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Doncaster Voices: Would you change your vote on leaving the EU?

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Last week a Brexitometer event was held in Doncaster, with 80 per cent of those people who took part saying they had changed their minds on Brexit. We ask residents, would you have a different vote if there was a second referendum?

FREDERIKA ROBERTS

With the government discussing preparations you’d only expect in war time (stockpiling food, medicines and blood) in case of a no-deal Brexit, and their

appalling track record in negotiating over the last two years, it is irresponsible and bordering on criminal for politicians to keep on pushing ahead with this

wilful act of self-harm. In a democracy, people are allowed to change their minds, especially when new information becomes available. I’m a non-British

EU citizen. After building a life, family and business here for the last 28 years, I will be stripped of rights next March, yet didn’t get a vote in the referendum.

I love this country. That’s why I support a People’s Vote on the final deal, including the option to remain (if I could vote, I’d vote remain). The British

public deserve better; they deserve a final say.

KIERON FRANKS, DONCASTER YOUTH COUNCILLOR

Regardless of whether you are a Brexiteer or a Remainer, it has to be said that there was not enough information on the actual implications of how Brexit

would affect the economy, the millions of EU citizens resident in the UK and UK expatriates living in the EU.

There was also active disinformation that influenced people’s decisions. This means that the original referendum is in the very least unrepresentative, if not

invalid. If we were given a second Brexit referendum once our terms of exit are agreed, the nation would be much more capable of making a informed decision. Hundreds of thousands of young people who did not have the right to vote in 2016 would also be able to contribute to a decision that will affect their future. Surely the correct decision is more important than being supposedly ‘undemocratic’?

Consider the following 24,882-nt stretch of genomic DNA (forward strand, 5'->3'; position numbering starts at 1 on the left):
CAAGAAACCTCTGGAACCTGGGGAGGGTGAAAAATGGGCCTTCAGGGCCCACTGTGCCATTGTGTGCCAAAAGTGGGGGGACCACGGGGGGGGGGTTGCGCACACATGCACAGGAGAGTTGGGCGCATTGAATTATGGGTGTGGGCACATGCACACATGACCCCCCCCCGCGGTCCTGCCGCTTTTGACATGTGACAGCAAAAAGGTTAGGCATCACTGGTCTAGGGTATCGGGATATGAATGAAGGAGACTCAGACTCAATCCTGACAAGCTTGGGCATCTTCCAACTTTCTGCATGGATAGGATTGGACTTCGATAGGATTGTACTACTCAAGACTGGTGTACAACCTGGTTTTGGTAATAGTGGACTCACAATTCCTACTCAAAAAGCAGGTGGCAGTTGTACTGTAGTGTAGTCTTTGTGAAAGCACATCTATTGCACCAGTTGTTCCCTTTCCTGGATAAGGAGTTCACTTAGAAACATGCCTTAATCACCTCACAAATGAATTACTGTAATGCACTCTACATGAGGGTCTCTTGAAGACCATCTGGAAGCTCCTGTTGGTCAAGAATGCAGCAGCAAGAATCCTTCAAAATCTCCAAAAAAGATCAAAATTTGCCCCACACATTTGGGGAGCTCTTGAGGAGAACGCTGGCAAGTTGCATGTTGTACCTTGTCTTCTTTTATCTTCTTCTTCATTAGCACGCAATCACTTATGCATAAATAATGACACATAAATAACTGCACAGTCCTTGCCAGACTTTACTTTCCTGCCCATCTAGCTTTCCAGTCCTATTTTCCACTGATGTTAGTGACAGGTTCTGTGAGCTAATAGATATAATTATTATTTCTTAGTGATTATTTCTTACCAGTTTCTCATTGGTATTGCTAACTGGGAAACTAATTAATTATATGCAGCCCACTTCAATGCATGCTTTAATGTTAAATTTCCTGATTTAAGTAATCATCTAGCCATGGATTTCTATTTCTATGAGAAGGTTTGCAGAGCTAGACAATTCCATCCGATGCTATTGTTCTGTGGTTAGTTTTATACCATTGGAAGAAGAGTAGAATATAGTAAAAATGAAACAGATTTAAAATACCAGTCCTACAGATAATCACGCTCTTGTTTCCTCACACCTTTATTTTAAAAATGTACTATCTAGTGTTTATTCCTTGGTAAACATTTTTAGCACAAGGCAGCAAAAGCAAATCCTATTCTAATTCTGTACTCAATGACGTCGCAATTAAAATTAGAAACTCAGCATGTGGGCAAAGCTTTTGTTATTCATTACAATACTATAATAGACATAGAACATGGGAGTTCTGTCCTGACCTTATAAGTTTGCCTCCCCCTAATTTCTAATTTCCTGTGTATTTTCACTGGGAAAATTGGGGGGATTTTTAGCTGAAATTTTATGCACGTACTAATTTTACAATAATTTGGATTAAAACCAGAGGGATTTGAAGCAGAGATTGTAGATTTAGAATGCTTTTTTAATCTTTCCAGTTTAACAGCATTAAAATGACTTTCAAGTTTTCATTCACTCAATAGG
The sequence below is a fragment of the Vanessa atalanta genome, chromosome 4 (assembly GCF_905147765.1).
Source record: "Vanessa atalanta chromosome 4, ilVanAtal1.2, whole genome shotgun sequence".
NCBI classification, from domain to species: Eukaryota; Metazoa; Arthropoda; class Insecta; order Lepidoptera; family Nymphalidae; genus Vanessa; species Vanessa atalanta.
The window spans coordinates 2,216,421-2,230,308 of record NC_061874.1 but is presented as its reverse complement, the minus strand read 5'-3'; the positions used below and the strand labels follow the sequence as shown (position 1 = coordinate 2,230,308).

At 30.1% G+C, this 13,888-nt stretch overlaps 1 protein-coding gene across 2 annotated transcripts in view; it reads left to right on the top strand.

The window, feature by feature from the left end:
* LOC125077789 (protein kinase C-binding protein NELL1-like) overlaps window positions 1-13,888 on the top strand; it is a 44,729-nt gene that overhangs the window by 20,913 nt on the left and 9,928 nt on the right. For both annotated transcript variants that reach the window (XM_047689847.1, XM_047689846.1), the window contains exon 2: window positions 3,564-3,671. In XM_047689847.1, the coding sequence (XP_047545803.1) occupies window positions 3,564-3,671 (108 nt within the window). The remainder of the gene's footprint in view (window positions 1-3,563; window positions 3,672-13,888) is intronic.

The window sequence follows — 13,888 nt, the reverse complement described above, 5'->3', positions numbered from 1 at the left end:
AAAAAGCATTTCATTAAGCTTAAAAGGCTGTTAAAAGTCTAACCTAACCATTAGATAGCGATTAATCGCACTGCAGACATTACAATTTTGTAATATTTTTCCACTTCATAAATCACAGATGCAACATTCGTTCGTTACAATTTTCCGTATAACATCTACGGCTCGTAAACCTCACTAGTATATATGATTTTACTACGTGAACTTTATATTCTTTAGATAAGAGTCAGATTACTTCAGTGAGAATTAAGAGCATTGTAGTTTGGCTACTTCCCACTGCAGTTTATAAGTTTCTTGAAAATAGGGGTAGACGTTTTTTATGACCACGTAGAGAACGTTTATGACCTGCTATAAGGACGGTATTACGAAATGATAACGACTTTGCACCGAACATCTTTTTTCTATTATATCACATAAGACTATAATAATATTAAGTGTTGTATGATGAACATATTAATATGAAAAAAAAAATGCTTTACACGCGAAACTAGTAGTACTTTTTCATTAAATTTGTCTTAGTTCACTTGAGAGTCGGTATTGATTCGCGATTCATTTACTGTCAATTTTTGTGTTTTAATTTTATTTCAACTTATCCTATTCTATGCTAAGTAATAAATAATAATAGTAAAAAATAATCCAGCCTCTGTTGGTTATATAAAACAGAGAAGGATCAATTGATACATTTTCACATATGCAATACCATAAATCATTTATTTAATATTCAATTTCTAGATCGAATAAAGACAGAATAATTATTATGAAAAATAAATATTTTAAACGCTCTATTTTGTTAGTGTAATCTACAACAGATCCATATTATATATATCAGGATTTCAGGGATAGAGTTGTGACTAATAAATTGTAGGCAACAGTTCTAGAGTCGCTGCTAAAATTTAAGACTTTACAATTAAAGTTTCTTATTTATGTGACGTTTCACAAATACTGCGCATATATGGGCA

HANNAH ROBERTS

Having only turned 18 last year, I was unable to vote in the referendum, but I would have voted remain and still would now.

Doncaster has received a lot of regional development funding from the EU, and I have not yet heard anything from our government as to how they plan to replace this money for our town, and other - especially northern - towns.

If we crash out of the EU with no deal, we won’t “be able to do anything we want”, as some people believe; rather we will run short of many things, but what concerns me most is medicines.

Think of all the people in and out hospital who rely on medicine(s) to get from one day to the next. A no deal Brexit could very well kill people, my sister

included, and this makes me so angry. We need a people’s vote with the option to remain.

BILL MORRISON

When I cast my vote I voted for controlled immigration, control of our borders, our laws, as I believe the 17 plus million others did.

Solve the issues that concern people, we don’t need scaremongering about trade wars, tariffs etc.

The EU are scared stiff that others will follow our lead so they will make it as hard as possible for us or anyone to leave the club.

We have taken on and beaten European bullies before (remember World War One and World War Two.) France, Belgium and a few others were glad to see us then.

Britain stand up, show resolve, determination and bring Britain home to our shores. It’s time our flag meant something in the world again.

Germany wants to dominate, only this time by a different tactic. Change my vote? No, never.

FRANK ARROWSMITH

All the leading Political parties are badly fractured by the brexit issue the majority of the arguments are based on long term ideology I make no apologies I voted out and followed my long-held views that the great European experiment underpinned with the failed euro was not what the UK voted for many years ago.